2) Protection - Think of a battle scene where a warrior is guarding the entrance to a corridor. Beyond that entrance his wife and children flee a band of attackers. Here this warrior is taking the "None shall pass" role. Is this very different from a mother who will not give information out that will hurt her family regardless of the cost. Is it that far removed from that same warrior being in a suit instead of armor and defending his family's honor (which grants them title & incomes) against other treacherous nobles of the royal court who scheme to take possession of his estates?

    I could go on and on but I won't.... It'll be more fun & relevant for you if you develop scenarios for yourself.

    My advice, if you want to delve deeper into this type of tension, is to rely on what your already strong at for a base (action). Make a list of the types of action scenes you love to write (the ones you're good at). Then draw up a scenario that parallels those scenes but where the struggle is fought verbally.

    I think you will surprise yourself.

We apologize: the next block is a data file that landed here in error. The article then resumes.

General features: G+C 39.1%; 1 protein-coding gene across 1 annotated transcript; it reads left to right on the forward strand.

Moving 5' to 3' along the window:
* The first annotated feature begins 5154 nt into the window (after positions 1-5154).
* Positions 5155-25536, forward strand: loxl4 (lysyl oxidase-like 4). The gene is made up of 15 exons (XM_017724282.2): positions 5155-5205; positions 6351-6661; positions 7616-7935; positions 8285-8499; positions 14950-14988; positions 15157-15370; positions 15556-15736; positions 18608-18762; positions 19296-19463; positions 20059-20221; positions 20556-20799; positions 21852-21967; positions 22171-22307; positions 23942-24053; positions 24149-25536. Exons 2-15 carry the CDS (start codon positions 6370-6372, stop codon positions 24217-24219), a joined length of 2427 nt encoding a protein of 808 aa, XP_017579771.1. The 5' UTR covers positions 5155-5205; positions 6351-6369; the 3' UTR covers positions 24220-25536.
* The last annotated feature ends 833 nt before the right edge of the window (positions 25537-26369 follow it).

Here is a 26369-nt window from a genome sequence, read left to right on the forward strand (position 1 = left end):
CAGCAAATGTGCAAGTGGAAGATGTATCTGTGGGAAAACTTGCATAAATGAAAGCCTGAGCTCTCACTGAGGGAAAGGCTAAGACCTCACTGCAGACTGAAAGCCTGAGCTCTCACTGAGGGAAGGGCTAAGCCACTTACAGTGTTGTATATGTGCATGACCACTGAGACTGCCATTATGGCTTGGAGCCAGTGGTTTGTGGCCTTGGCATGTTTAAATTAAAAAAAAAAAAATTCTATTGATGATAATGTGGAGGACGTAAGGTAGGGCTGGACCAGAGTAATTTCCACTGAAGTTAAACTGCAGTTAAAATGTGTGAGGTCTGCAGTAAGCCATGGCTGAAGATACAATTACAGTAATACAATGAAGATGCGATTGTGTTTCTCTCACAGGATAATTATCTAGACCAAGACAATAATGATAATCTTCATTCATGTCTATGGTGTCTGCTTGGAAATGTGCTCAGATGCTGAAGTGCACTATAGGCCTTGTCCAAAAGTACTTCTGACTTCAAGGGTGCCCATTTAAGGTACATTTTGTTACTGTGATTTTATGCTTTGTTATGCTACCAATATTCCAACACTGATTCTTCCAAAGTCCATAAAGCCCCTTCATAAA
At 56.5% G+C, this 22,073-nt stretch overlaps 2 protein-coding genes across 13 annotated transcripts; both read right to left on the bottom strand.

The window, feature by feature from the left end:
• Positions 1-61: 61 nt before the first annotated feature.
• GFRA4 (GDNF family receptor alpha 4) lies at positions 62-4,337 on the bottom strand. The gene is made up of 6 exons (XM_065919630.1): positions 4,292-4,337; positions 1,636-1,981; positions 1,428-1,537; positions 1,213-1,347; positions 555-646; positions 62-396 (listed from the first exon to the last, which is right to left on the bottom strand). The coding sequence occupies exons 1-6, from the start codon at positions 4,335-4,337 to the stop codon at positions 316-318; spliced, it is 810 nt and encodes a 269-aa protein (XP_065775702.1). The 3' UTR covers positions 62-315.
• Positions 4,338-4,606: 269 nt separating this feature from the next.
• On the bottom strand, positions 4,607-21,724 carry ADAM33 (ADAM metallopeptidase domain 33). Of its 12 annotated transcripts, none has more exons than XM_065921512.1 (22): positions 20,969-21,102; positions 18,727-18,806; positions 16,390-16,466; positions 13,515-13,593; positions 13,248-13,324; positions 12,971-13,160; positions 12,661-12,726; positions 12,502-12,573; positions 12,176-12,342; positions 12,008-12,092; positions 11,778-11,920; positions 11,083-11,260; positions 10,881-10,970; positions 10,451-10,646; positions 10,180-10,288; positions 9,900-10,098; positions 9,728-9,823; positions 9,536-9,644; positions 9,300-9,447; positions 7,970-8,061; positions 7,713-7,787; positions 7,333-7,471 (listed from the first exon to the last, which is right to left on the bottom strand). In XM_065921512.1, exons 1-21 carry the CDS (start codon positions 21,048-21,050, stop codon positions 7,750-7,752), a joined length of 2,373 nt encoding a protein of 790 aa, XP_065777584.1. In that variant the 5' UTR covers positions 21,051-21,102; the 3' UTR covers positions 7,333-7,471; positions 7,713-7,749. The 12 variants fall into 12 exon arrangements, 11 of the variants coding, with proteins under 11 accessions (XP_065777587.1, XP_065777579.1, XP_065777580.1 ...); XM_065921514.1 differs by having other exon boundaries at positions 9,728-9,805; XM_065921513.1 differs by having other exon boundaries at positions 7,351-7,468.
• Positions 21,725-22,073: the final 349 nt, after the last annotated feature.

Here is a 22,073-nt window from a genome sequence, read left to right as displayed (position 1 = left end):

Last edited: Aug 2, 2012
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  5. Addison

    Addison Auror

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    Here's a method to get yourself acquainted with non-violent protags and conflict. Look at one of your earlier action-packed works. Look at side characters or background characters. The baker, the mail boy, the guy climbing out of the sewer, whatever. Put yourself in their POV and tell their story on the sidelines of the action packed part. Sort of...show the other side of the coin I guess.
     
  6. ShortHair

    ShortHair Sage

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    My latest book doesn't have a lot of swordplay, so it's a bit of a struggle to find conflicts to drive the story along. There are some arguments, some traps, and some rivalries. The biggest conflict of all may be between the country's current way of life and the ways it will have to change to survive.

    As JonSnow says, there are all kinds of conflict. Handled properly, a polite discussion between two diplomats can be just as intriguing as a duel to the death. One may be pushing for a war that will result in thousands of deaths, while the other has to decide between upholding principle or appeasing a dictator.